Wednesday, August 05, 2015


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Today's Considerations


Stop with all of the religious / spiritual / SELF-centered workaholism; relax; rest in the cool blue shade and take it easy for a change.

Stop adding to the workload by making a second job out of living and by engaging in all sorts of religious, spiritual, or Inquiry work.

Ask, “How sane is it to work ceaselessly to mimic and parrot those from the past who came up with concepts which were rooted in abject ignorance (or by those in the present who are being driven by abject ignorance and wretched insanity)?


Consider how insane any needless work really is:

On a recent trip to central Louisiana, it was observed that the cotton seen growing in the numerous fields along the highway are reaching a point where it will soon be time to harvest this year’s crop.

At one time, all cotton in the U.S. was picked by slaves:

When mechanical pickers began coming onto the market, cheap labor was still retained because the earliest mechanical pickers were often unreliable.

In 1928, at the age of twelve, my father sought employment after his father died from a ruptured appendix. At harvest time, he found work on some of the small, rural cotton farms in East Texas and in West Louisiana where he hand-picked cotton from daylight to dark for a few cents total in order to earn some of the money needed for Grandmother's large family to survive.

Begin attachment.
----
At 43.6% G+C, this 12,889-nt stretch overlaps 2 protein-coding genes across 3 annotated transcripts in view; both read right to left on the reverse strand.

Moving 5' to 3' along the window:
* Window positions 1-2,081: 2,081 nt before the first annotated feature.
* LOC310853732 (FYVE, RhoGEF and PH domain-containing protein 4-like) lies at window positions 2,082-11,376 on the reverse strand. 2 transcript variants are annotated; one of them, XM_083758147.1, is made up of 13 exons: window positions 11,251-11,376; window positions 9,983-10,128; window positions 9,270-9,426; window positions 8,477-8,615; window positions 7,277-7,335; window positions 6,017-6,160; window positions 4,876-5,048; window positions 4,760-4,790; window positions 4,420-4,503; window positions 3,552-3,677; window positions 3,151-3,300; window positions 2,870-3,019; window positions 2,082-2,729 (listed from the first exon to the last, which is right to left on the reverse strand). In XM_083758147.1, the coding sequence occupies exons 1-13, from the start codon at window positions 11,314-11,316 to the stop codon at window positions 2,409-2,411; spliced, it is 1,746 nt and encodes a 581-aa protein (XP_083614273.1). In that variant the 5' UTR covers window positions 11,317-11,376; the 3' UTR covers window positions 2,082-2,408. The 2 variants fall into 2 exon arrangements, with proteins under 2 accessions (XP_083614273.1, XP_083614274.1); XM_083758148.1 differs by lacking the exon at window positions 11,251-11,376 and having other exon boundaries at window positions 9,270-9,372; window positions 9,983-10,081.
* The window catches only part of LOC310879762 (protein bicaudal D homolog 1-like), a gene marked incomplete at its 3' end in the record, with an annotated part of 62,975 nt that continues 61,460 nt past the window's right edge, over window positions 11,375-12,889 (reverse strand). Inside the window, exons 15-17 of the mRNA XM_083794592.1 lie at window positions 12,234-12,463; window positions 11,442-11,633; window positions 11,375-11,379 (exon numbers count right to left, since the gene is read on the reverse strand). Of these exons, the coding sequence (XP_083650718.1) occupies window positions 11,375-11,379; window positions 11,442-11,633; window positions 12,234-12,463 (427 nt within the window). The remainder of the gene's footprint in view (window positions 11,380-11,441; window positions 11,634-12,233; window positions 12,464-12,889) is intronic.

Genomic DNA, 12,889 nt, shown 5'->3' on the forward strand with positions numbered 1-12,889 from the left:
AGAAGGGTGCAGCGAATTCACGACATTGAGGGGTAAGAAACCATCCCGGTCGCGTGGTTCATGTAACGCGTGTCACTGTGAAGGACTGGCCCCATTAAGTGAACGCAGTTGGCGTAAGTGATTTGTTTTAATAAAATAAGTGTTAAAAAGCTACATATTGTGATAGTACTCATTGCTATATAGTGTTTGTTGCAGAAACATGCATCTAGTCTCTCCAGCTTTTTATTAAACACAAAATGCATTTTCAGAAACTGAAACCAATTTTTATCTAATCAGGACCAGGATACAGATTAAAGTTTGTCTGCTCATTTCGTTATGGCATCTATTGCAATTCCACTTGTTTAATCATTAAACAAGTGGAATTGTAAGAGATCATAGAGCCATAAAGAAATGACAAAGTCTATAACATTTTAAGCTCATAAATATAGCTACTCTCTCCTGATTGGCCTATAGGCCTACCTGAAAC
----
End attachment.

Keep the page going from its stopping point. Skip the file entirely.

On the next trip through Louisiana in a few weeks, it is likely that such machines as this will be seen in the fields, gathering the cotton quite efficiently: 

Also seen will be huge bails of machine-picked cotton which will be placed alongside the roads to await transport to a mill.

Wouldn’t it be nonsensical to decide that machine-picking should not happen and that all picking should once again be done by hand? Why overwork when things can happen in a much easier manner?


As a pre-teen, we lived in a house which was adjacent to a huge field. When the weeds and grass from that field encroached onto our property, it was my task to use a sickle like this one to cut it back:

It was quite a treat when dad worked a double shift at his tank welding job and used part of the extra pay to come home with a swing blade which I could use while standing more erect, a method which was much easier on my back. What a treat: